Governing Of Finance Supply In Bulgarian Farms
Attempt has been made to identify dominant forms and factors for finance supply in Bulgarian farms. New Institutional and Transaction Costs Economics framework is used to estimate comparative efficiency of various modes for financing of short-term and long-term activities of farms of different type and size. Study is based on a large-scale microeconomic data collected through interviews with managers of 0.5% of commercial farms in the country. Big transitional institutional, economic and behavioral uncertainty combined with high asset specificity and low recurrence of transactions, have blocked use of market debt financing of farms. Great variety of specific private modes have emerged to overcome funding difficulties and to govern dependant transactions (internal investment, personal contacts, share investment, interlinked organization). However, vast development and maintenance costs (“free riding”) have prevented formation of effective collective credit supply forms. Large third-party (Government, international assistance, NGO) intervention has also taken place to finance (directly or indirectly) farms or to assist market and private modes of funding of farm activities. Nevertheless, for majority of Bulgarian farms external funding is still either too expensive (high interest rate, unaffordable collateral requirements, immense paper work and bureaucratic procedures, big “side payments”) or not accessible at all. High transaction costs for “credit supply”, and “marketing”, and “contract enforcement” are the major factors limiting farm enlargement at present stage of transition. Along with further credit support, public involvement should be directed to enhancement of efficiency of State lending programs and improvement of general institutional environment (legislative framework, contract enforcement system, market infrastructure etc.).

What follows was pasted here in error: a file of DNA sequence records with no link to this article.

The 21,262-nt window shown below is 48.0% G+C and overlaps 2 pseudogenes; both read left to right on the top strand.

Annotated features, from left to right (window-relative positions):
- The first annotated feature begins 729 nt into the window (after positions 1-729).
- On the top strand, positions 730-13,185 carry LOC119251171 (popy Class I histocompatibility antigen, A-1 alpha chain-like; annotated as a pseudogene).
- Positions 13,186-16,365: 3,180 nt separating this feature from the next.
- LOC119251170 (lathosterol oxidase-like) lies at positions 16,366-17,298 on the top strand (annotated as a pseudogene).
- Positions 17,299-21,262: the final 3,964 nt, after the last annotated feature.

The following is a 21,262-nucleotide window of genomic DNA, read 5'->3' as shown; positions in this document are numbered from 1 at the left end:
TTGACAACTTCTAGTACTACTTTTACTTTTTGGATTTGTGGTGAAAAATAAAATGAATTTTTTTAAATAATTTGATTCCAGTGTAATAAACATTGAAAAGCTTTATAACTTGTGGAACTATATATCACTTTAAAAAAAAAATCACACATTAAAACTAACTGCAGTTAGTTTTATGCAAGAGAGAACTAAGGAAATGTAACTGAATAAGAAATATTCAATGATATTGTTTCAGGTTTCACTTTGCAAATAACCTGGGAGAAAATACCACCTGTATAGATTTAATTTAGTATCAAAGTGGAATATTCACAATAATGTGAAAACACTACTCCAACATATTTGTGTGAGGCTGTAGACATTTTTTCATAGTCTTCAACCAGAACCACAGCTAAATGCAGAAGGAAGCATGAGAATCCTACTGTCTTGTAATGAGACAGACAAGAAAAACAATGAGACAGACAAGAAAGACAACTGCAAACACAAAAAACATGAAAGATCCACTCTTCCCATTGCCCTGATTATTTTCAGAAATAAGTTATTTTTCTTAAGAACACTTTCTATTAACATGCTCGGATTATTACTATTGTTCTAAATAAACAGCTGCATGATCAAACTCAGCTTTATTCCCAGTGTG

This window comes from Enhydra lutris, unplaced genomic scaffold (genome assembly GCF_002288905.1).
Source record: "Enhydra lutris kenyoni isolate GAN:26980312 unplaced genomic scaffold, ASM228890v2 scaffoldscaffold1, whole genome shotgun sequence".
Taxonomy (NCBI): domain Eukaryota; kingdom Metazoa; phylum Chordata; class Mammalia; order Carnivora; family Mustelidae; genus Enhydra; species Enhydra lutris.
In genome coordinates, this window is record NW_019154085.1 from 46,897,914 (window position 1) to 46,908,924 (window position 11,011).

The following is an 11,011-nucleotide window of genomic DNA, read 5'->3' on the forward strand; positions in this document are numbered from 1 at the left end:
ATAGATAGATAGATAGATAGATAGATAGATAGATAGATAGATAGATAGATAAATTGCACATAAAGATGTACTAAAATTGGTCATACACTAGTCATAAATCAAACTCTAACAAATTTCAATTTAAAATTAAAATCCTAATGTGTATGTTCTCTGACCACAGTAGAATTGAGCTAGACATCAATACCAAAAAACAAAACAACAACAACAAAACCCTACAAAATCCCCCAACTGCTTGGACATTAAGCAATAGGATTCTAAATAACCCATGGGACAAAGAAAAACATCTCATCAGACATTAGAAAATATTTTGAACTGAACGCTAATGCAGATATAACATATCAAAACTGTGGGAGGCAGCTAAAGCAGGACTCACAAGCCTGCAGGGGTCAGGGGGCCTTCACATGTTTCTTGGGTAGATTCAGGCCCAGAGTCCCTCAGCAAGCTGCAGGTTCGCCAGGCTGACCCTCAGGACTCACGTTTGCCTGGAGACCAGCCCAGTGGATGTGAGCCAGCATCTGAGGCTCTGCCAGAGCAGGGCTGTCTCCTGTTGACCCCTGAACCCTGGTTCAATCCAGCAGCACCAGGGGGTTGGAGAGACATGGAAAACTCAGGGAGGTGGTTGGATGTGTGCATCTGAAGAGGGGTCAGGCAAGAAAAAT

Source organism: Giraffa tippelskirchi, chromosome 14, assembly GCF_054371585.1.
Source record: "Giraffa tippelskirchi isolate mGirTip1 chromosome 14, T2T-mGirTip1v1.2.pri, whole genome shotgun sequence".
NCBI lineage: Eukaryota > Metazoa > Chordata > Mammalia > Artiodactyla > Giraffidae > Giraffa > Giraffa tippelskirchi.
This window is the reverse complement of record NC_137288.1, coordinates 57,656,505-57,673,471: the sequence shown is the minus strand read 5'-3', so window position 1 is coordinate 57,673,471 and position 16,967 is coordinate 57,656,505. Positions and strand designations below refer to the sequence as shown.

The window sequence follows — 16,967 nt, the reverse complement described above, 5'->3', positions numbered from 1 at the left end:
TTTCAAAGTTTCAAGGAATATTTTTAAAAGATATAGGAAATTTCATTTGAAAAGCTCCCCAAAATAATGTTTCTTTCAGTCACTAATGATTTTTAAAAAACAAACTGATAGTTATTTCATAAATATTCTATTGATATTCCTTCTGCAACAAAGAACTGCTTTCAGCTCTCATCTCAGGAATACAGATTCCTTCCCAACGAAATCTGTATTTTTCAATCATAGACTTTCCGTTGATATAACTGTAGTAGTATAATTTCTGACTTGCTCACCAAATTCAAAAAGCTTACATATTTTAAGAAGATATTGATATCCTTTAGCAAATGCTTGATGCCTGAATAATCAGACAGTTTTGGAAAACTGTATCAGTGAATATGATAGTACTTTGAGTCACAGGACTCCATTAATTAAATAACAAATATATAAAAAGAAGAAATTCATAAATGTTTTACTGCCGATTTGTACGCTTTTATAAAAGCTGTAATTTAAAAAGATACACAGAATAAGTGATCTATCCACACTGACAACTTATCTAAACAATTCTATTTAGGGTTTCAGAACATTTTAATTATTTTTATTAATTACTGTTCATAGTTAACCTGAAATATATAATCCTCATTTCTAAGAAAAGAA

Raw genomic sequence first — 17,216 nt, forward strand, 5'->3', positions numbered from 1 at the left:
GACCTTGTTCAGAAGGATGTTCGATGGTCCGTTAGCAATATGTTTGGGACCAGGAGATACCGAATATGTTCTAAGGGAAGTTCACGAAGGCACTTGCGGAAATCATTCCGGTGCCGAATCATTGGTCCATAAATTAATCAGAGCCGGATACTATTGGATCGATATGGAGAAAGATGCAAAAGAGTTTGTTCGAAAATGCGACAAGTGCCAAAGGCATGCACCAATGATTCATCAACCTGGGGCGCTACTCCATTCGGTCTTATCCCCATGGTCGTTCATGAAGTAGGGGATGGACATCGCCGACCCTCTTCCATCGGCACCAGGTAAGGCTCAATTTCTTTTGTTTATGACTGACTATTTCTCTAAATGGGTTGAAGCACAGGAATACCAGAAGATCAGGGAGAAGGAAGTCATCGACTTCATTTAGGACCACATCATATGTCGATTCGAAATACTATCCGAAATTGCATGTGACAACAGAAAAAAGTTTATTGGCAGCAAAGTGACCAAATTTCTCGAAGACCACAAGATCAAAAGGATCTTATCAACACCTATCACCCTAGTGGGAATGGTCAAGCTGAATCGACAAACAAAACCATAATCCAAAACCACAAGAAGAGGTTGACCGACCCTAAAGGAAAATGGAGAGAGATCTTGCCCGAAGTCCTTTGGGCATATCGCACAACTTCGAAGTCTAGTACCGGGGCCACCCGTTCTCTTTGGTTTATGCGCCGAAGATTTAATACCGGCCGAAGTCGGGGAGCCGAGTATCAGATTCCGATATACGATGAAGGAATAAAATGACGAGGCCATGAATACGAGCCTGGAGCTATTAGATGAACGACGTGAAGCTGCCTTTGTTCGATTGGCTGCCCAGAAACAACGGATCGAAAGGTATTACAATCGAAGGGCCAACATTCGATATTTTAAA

When requesting a correction, please mention this item's handle: RePEc:wpa:wuwpfi:0511003. See general information about how to correct material in RePEc.
For technical questions regarding this item, or to correct its authors, title, abstract, bibliographic or download information, contact: (EconWPA)
If you have authored this item and are not yet registered with RePEc, we encourage you to do it here. This allows to link your profile to this item. It also allows you to accept potential citations to this item that we are uncertain about.
If references are entirely missing, you can add them using this form.
If the full references list an item that is present in RePEc, but the system did not link to it, you can help with this form.
If you know of missing items citing this one, you can help us creating those links by adding the relevant references in the same way as above, for each refering item. If you are a registered author of this item, you may also want to check the "citations" tab in your profile, as there may be some citations waiting for confirmation.
Please note that corrections may take a couple of weeks to filter through the various RePEc services.